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24 March 2014

Happy Birthday Houdini: A Celebration Of Stage Illusions

Today we’re celebrating the birthday of the illusionist Harry Houdini. Born in 1874, the master of magic changed the way we looked at stunts and undoubtedly influenced the directors of theatrical shows across the globe. The West End is a place where magic comes alive, and new technology has meant that the power of visual stage illusions is only ever increasing.

Here’s our pick of the top five shows which are guaranteed to inspire awe with their amazing special effects, illusion and magic:

Charlie and the Chocolate Factory

Photo by Helen Maybanks
The scene in the book and film where Charlie and Willy Wonka travel through the levels of the chocolate factory in the Great Glass Elevator are simply unforgettable, but how on Earth would this translate to stage? Combine lots of hours of work and excellent engineering with a hint of Pure Imagination and this amazing illusion came to life right before our very eyes. The whizzpopping stunt didn’t go unnoticed — this chocolatey delight of a show walked away with the award for Best Set Designer (for Mark Thompson) at this year’s WhatsOnStage Awards.

Ghost the Musical

With gigantic LED screens, on-stage treadmills, and numerous ‘how did they do that?!’ moment that left even magician David Copperfield green with envy, Ghost the Musical quickly became well-known for its innovative use of technology. Ghost raised the bar for future West End productions and it was nominated for Best Set Design, Best Lighting Design, and Best Sound Design at the Olivier Awards in 2012.

War Horse

There’s only one thing harder than getting a horse on stage, and that’s making a cast of actors look like a horse on stage. The South African-founded Handspring Puppet Company took the reins on the production of War Horse in 2007 and what they came up with was unlike anything we’d ever seen before. Not only did they create the illusion that you’re watching a horse live on stage, even the smallest details such as the breathing of the animals are implemented with a brilliant artistic flare.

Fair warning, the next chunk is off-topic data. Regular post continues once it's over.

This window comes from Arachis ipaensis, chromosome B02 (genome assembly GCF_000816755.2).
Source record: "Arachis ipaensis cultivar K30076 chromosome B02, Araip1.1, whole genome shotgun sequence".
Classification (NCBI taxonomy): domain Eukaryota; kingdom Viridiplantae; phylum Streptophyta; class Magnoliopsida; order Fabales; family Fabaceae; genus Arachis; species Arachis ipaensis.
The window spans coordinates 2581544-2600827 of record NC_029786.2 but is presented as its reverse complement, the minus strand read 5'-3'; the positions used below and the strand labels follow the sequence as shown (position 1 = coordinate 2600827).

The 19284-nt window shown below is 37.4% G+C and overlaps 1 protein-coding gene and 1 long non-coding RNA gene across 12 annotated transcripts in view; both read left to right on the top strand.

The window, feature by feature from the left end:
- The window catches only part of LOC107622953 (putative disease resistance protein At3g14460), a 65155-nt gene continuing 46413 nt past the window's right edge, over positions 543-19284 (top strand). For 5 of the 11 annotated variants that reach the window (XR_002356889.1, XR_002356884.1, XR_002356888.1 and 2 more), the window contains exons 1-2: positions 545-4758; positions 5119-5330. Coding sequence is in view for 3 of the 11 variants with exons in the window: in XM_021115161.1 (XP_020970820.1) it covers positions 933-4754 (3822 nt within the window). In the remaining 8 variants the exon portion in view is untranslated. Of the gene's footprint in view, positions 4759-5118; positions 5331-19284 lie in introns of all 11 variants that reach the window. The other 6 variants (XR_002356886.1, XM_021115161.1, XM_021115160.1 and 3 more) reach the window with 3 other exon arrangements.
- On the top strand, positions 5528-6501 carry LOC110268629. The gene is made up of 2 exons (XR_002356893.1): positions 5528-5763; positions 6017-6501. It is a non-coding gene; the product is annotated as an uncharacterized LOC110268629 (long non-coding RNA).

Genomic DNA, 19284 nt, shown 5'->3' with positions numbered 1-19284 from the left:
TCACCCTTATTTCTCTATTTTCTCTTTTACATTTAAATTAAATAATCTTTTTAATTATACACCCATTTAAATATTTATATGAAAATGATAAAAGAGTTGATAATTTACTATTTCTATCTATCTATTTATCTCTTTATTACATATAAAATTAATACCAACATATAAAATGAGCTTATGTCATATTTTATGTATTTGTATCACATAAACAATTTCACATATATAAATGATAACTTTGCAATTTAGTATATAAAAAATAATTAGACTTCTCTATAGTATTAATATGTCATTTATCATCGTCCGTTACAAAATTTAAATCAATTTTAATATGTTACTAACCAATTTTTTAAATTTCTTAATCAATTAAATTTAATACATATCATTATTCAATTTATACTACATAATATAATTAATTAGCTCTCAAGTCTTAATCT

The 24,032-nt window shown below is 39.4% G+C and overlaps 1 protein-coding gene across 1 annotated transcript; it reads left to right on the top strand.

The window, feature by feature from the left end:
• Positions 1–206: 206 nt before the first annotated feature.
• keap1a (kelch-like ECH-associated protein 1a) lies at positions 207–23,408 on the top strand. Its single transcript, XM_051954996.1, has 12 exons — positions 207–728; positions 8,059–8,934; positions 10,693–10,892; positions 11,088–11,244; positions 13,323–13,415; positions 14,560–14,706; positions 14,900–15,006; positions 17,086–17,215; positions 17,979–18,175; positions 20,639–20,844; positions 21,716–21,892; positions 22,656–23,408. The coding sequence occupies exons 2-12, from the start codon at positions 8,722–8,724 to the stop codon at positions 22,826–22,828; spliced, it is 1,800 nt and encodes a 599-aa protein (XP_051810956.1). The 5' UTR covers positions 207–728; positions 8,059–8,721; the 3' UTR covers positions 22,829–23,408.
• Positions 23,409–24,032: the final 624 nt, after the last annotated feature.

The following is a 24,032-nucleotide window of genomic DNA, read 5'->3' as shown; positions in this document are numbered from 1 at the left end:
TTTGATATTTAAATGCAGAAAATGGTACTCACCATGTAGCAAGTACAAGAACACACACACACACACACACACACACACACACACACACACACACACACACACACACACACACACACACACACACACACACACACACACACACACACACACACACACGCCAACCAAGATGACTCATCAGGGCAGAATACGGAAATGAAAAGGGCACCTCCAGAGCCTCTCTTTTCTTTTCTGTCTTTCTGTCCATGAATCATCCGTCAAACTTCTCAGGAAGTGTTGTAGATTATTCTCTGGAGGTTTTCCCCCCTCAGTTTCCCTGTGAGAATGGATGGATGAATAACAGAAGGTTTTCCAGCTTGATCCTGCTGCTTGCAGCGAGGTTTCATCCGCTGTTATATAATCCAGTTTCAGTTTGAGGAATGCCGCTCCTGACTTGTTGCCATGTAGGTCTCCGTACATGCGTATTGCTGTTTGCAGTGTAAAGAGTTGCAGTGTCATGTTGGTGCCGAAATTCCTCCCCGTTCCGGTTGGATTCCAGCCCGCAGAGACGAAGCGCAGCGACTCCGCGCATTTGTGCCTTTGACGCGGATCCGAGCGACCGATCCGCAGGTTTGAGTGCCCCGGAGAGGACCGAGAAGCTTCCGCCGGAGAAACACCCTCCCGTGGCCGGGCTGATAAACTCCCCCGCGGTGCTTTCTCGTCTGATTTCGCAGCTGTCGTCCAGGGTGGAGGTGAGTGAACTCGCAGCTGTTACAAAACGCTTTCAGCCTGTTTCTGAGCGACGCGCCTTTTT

Woman in Black

With a cast of only two, this terrifying play has been haunting audiences for over 25 years. There’s a rocking chair which eerily moves on its own, a train’s carriage created from a series of shadows, and a whole host of spectacular lighting effects. Not for the faint-hearted, Woman in Black is full of subtle visual effects that are guaranteed to spook you.



Phantom of the Opera

The haunting moment when the Opera House’s mighty chandelier crashes to the ground is a scene from Phantom that has stunned audiences for years. The chandelier itself weighs around a ton and it falls at a speed of approximately two and a half metres per second, and this feat of engineering has not gone unnoticed — the West End production received four Olivier Award nominations in 1998 and the Broadway production went on to scoop the prizes for Best Scenic Design and Best Lighting Design at that year’s Tonys.


Visual effects on stage are nothing new, but an influx of new technology in recent years means that stage illusions are only going to get more impressive in the future — what wizardry do you want to see conjured up by Theatreland’s directors?

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Dan Wainman is not affiliated or associated with any broadcaster, programme maker, production team or television personality, unless stated or if advertising Free Audience Tickets on Lost In TV's behalf. All other materials are general press releases, news statements or public content, shared with any followers of this blog. Any personal opinions are those of the blog posts author.